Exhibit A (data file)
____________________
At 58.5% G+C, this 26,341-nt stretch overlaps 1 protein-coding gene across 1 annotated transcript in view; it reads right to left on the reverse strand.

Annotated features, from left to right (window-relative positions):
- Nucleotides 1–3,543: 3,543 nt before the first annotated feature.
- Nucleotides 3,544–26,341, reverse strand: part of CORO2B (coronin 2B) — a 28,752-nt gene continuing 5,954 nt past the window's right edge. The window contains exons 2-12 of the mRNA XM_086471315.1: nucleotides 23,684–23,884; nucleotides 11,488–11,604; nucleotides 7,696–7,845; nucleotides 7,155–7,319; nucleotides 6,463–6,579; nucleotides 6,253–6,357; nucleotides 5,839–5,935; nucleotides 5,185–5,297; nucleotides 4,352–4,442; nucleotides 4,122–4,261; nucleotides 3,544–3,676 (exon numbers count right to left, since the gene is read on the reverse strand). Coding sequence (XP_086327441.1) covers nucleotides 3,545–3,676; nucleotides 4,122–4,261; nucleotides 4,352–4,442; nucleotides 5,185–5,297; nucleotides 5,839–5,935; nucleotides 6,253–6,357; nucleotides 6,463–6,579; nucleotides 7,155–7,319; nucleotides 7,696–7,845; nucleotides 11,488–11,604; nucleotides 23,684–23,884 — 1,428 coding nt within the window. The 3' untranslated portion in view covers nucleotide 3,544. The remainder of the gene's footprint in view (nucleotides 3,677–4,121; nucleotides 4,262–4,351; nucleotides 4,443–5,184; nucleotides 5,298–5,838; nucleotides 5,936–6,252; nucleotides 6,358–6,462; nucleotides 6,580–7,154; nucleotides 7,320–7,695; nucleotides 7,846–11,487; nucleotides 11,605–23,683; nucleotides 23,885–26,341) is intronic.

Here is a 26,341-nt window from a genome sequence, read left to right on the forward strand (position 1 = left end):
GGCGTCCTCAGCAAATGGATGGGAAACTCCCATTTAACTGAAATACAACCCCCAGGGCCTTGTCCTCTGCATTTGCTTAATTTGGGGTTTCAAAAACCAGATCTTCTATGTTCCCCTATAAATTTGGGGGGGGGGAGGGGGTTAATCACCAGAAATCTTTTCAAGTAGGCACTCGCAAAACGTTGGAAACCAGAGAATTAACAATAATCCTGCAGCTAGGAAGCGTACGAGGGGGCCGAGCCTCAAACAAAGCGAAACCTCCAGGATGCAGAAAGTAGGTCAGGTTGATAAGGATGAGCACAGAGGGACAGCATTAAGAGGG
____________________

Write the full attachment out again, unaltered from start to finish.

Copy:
At 58.5% G+C, this 26,341-nt stretch overlaps 1 protein-coding gene across 1 annotated transcript in view; it reads right to left on the reverse strand.

Annotated features, from left to right (window-relative positions):
- Nucleotides 1–3,543: 3,543 nt before the first annotated feature.
- Nucleotides 3,544–26,341, reverse strand: part of CORO2B (coronin 2B) — a 28,752-nt gene continuing 5,954 nt past the window's right edge. The window contains exons 2-12 of the mRNA XM_086471315.1: nucleotides 23,684–23,884; nucleotides 11,488–11,604; nucleotides 7,696–7,845; nucleotides 7,155–7,319; nucleotides 6,463–6,579; nucleotides 6,253–6,357; nucleotides 5,839–5,935; nucleotides 5,185–5,297; nucleotides 4,352–4,442; nucleotides 4,122–4,261; nucleotides 3,544–3,676 (exon numbers count right to left, since the gene is read on the reverse strand). Coding sequence (XP_086327441.1) covers nucleotides 3,545–3,676; nucleotides 4,122–4,261; nucleotides 4,352–4,442; nucleotides 5,185–5,297; nucleotides 5,839–5,935; nucleotides 6,253–6,357; nucleotides 6,463–6,579; nucleotides 7,155–7,319; nucleotides 7,696–7,845; nucleotides 11,488–11,604; nucleotides 23,684–23,884 — 1,428 coding nt within the window. The 3' untranslated portion in view covers nucleotide 3,544. The remainder of the gene's footprint in view (nucleotides 3,677–4,121; nucleotides 4,262–4,351; nucleotides 4,443–5,184; nucleotides 5,298–5,838; nucleotides 5,936–6,252; nucleotides 6,358–6,462; nucleotides 6,580–7,154; nucleotides 7,320–7,695; nucleotides 7,846–11,487; nucleotides 11,605–23,683; nucleotides 23,885–26,341) is intronic.

Here is a 26,341-nt window from a genome sequence, read left to right on the forward strand (position 1 = left end):
GGCGTCCTCAGCAAATGGATGGGAAACTCCCATTTAACTGAAATACAACCCCCAGGGCCTTGTCCTCTGCATTTGCTTAATTTGGGGTTTCAAAAACCAGATCTTCTATGTTCCCCTATAAATTTGGGGGGGGGGAGGGGGTTAATCACCAGAAATCTTTTCAAGTAGGCACTCGCAAAACGTTGGAAACCAGAGAATTAACAATAATCCTGCAGCTAGGAAGCGTACGAGGGGGCCGAGCCTCAAACAAAGCGAAACCTCCAGGATGCAGAAAGTAGGTCAGGTTGATAAGGATGAGCACAGAGGGACAGCATTAAGAGGG